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Land Surveyor Tools
Photo: Tools Land Surveyors Use on the Job

Professional land surveying near Minneapolis requires the use of several tools to ensure the project is done correctly. Let’s take a look at some of the most important tools that Advance Surveying & Engineering uses on a regular basis.

Theodolite

When we need to measure angles in the vertical and horizontal planes, a theodolite is the perfect tool. In fact, while this precision instrument is still mostly found in surveying applications, other fields like rocket launch and meteorology have found theodolites to be very useful. A theodolite is an adjustable telescope mounted within two perpendicular axes: one called the horizontal, or “trunnion” axis, and the other the vertical, or “zenith” axis. Today’s theodolites are exceptionally accurate, able to measure a targeted object down to milliradian or seconds of arc.  

Total Station

A total station is an electronic theodolite paired with an electronic distance measurement. A total station reads slope distances between the station itself and a chosen point, and an onboard computer collects data. This allows us to gather data and execute advanced coordinate-based calculations for surveying projects. In recent years, robotic total stations have gained traction. Projects conducted with a standard total station require two people: one to operate the station and one to stand at the chosen point and hold a retroreflector (a device that reflects light back to its source). But with a robotic total station, one person can operate the instrument via remote control while simultaneously standing at the chosen survey point and with the retroreflector.

3D Scanner

One of the most cutting-edge land survey tools we use is the 3D scanner. This device analyzes an object or environment and collects shape-related data. This data is then used to build digital 3D models. 3D scanners are similar to cameras in that they have a cone-like field of view, and they can only gather information pertaining to unobscured surfaces. The biggest difference between the two technologies is that while a camera collects color information for objects within its field of view, a 3D scanner collects distance information for objects in its field of view. Thus the 3D scanner’s “picture” shows the distance to an object at each point in the picture. In order to generate a complete 3D model or the object/environment, it’s common for many scans to be needed from a variety of different viewpoints.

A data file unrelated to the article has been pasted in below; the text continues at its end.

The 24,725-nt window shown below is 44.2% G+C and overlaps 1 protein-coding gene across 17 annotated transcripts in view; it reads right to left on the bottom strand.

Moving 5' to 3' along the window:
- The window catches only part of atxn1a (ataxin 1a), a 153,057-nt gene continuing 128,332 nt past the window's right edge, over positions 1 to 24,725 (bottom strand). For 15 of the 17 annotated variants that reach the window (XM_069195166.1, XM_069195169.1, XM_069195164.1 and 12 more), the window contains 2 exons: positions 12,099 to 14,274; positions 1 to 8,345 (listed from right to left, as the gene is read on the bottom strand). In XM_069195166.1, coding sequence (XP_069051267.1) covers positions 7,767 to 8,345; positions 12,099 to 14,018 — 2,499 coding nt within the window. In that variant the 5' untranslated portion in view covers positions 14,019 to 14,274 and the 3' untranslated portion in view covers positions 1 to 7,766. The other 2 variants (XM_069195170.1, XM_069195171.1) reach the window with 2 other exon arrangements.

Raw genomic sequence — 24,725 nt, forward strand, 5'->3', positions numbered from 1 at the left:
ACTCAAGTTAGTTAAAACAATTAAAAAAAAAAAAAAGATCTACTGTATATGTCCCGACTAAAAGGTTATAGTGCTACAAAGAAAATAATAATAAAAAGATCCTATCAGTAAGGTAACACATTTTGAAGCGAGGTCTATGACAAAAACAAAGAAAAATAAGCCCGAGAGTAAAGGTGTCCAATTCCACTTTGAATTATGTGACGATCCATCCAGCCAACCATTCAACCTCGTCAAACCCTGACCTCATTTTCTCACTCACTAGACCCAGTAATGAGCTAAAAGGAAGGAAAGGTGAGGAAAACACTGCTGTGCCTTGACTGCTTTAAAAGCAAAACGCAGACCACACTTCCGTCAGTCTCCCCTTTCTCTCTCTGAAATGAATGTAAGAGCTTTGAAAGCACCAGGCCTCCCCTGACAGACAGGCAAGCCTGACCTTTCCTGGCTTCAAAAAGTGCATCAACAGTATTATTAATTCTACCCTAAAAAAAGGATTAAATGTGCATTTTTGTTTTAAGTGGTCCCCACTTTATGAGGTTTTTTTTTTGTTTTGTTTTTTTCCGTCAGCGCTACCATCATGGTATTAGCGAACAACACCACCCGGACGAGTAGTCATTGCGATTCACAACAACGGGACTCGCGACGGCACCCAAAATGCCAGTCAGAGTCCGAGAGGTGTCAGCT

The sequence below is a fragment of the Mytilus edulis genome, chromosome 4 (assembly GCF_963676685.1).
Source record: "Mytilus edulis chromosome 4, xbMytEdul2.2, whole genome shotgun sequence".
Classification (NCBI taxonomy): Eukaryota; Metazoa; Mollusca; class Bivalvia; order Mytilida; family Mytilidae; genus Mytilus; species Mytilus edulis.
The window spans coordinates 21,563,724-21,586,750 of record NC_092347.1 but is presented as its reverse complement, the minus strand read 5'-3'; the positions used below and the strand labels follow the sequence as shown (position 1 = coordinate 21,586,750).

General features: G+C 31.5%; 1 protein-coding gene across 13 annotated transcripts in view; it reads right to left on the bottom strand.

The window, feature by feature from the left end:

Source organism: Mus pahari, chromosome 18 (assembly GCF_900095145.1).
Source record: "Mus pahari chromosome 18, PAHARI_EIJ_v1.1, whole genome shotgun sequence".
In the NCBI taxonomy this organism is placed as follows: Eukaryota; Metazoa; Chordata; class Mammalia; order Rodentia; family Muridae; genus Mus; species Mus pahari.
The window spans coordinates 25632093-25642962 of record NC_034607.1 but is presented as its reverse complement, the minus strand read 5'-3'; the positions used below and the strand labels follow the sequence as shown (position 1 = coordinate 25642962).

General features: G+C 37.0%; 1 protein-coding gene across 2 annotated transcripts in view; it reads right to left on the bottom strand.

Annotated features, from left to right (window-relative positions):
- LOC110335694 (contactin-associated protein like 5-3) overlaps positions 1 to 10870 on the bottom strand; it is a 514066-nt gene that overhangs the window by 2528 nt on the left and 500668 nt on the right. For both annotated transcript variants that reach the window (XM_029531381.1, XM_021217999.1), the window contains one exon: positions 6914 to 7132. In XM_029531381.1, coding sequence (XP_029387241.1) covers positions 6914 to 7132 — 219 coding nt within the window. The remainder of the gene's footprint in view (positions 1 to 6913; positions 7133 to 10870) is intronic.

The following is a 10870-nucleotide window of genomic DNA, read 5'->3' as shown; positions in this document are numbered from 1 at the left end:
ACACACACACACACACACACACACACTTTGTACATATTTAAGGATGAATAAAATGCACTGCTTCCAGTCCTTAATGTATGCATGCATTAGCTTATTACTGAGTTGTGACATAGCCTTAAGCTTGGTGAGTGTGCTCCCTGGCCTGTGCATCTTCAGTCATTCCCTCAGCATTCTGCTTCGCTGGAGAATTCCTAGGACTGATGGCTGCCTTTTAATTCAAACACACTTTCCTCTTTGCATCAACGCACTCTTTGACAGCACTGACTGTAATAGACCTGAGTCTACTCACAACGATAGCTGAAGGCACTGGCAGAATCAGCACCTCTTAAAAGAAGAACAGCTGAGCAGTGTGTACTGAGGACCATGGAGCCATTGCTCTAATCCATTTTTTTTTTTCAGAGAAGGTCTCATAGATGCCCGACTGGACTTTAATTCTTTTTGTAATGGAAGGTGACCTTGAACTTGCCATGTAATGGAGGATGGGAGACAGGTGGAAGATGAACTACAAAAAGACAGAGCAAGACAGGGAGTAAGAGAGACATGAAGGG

Level

A level is an instrument mounted to a tripod and employed to establish/confirm elevations of different objects on the same horizontal plane. Measurement typically commences from a benchmark – usually a known height calculated during an earlier survey. Today, the most oft-used level types are the automatic level and the digital electronic level. An automatic level is set on a tripod and automatically levels itself, removing the need for an operator to ensure the instrument is perfectly level. This makes for a faster setup time and easier usage. A digital electronic level removes the need for an assistant to hold a tape measure or graduated staff vertically at the object to be measured. The result is the elimination of a potential error source (the assistant), and enhanced accuracy.

Contact Advance Surveying & Engineering today and we’ll expertly utilize these instruments for your next project.

June 15, 2018 Advance Surveying